Hawks/Bucks Series Preview
Atlanta got who they wanted.
by Tracy Weissenberg / @basketballista
Tenth overall 2009 draft pick Brandon Jennings spent his first pro season in Italy. Carlos Delfino played the ‘08-09 season in Russia. Ersan Ilyasova, drafted 36th overall in 2005, played in Spain the past two seasons. Throw in All-Star Michael Redd and Andrew Bogut, and the random assemblage of players quickly looked like a team.
And then on January 10 (after playing in only 18 games), Michael Redd’s season ended with a torn ACL and MCL in his left knee.
Jerry Stackhouse wasn’t in the NBA at the beginning of this season. John Salmons wore out his welcome in Chicago before becoming the center of Milwaukee’s post-All-Star surge after a crafty mid-season trade. The group was now a contender.
And then Andrew Bogut, in the midst of a career year, suffered a devastating elbow injury on April 3 that cost him the rest of the season.
On the other side, the Hawks came into the season a complete team. And ended the season as one. The team posted its first 50-win season since ‘97-98. Determined to redeem last season’s second round sweep vs. the Cavaliers, the Hawks enter the 2010 Playoffs on a four game win streak, including a road win against the Bucks.
The Hawks averaged the fewest turnovers in the NBA and ranked top five in both fastbreak and paint points. Taking care of the ball and getting easy baskets certainly gets it done. But the team has a tendency run too many iso plays and become dependent on Joe Johnson — and outside jumpers. The Hawks look dangerous when the ball doesn’t stick.
A common criticism of the Hawks is that many of their losses result from playing down to the level of their opponent. The Hawks won the season series against the Bucks 2-1, including a 4-point overtime victory and a 3-point loss. Bogut played in both those games. With the depleted Bucks coming to town, it is hard to imagine the Hawks not controlling the series from the tip. But a Scott Skiles team always competes, and the Bucks will be sure to leave it all on the floor.
POINT GUARD: BRANDON JENNINGS VS. MIKE BIBBY
Twenty-year old Jennings is looking to make a name for himself. Bibby has 69 Playoff games under his belt, averaging over 16 points and 5 assists in those games. While Jennings’s field goal percentage dropped during the season, Bibby averaged a career-low 9 points. The Bucks will need Jennings to be an aggressive scorer and playmaker to have a chance. And even though Jennings sometimes struggles with his shot, he has shown the ability to put the team on his back. The Hawks need to respect that.
Advantage: Push. Whoever hits his shots.
SHOOTING GUARD: JOE JOHNSON VS. JOHN SALMONS
Salmons was an unlikely savior for the Bucks, as the team went 22-8 after his arrival. He averaged a shade under 20 points for Milwaukee and shot over 38 percent from three. Joe Johnson is the quiet engine who makes the Hawks run. With four straight all-star appearances and praise from future Hall of Famers like Tim Duncan, the league has taken notice.
SMALL FORWARD: MARVIN WILLIAMS VS. CARLOS DELFINO
Delfino averaged 11 points and over 5 rebounds in about 30 minutes. Williams’s numbers are nearly identical at just over 10 points and 5 rebounds in 30 minutes. Williams at times shows flashes of brilliance, but the consistency isn’t there yet.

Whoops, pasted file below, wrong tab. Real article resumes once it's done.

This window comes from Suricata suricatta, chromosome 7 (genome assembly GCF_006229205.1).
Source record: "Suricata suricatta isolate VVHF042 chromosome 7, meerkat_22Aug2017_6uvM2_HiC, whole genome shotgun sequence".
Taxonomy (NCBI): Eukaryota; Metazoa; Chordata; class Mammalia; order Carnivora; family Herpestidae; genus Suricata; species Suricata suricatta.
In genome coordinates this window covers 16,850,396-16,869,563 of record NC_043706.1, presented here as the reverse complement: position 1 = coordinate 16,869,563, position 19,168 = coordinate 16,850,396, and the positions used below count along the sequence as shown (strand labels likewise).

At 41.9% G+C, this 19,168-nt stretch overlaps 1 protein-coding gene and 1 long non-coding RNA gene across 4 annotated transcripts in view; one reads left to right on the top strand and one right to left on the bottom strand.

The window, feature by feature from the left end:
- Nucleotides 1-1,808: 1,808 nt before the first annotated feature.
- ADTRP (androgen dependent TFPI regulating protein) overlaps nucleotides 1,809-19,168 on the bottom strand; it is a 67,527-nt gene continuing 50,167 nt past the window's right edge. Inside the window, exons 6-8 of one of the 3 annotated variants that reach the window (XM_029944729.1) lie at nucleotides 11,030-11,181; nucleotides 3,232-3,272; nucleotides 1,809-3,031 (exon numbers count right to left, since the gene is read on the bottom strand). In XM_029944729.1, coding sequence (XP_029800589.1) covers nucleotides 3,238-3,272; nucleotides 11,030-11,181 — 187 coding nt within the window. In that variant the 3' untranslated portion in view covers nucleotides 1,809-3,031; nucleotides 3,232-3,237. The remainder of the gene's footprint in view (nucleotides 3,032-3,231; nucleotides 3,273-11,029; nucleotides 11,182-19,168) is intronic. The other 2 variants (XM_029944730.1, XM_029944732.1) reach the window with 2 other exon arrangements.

POWER FORWARD: LUC MBAH A MOUTE VS. JOSH SMITH
Josh Smith is electric. With over 1,000 blocks in his first six seasons, Smith’s presence in the paint anchors the Hawks defensively, while his highlight reel dunks provide pure momentum on the other end. Smith has shown maturity with his shot selection (only seven three-point attempts for the career 27 percent 3-PT shooter!) and averaged career-high assists. I would talk about Mbah a Moute but Smith’s Renaissance-man game is on a whole different level.
CENTER: AL HORFORD VS. KURT THOMAS
Kurt Thomas brings 82 Playoff games and 15 NBA seasons onto the floor. But his numbers can’t compare to those of Bogut or Horford. In March, first time all-star Horford posted 22 points and 18 rebounds in a win vs. the Spurs and 12 points and 11 rebounds three days later in a win vs. the Magic. If those teams can’t contain him, there’s little hope for the Bucks.
BENCH: Stackhouse, Ridnour, Ilyasova, Bell vs. Crawford, Teague, Pachulia, Evans, Smith
Stackhouse, Ridnour and Ilyasova have been solid for the Bucks all season. Stackhouse is a walking advertisement for P90X and Ilyasova has been one of the best surprises of the season with his gritty play and well rounded game.
For the Hawks, Jamal Crawford brings the talent of a starter to the bench. A lock for 6th Man of the Year, Crawford is about to make his first Playoff appearance in ten NBA seasons. While he has shown his ability to sink game winners and provide instant offense, coach Mike Woodson said, “he’s gotta figure out how to play in the Playoffs cause that’s a whole different ball game.”
The Hawks have proven surprisingly deep this season. Mo Evans has hit his stride lately, while Jeff Teague posted 24 points and 15 assists after getting the start in the last regular season game. Zaza Pachulia seems to always rise to the occasion. His heart and willingness to do the dirty work on the floor has proven huge in critical games. And 15-year veteran Joe Smith adds composure and professionalism both on and off the court.
COACH: MIKE WOODSON VS. SCOTT SKILES
Despite injuries to key players, a rookie point guard, and a host of new personalities, Scott Skiles has the Bucks playing hard and playing defense every night. But you can’t discount the Hawks’ 53-win season, continued post-season progress, and the emergence of Jamal Crawford as one of the biggest game changers in the league.
Conclusion: Both coaches seem up to the task based on their respective teams.
PREDICTION: No excuses for the Hawks to lose this series. Hawks in 5.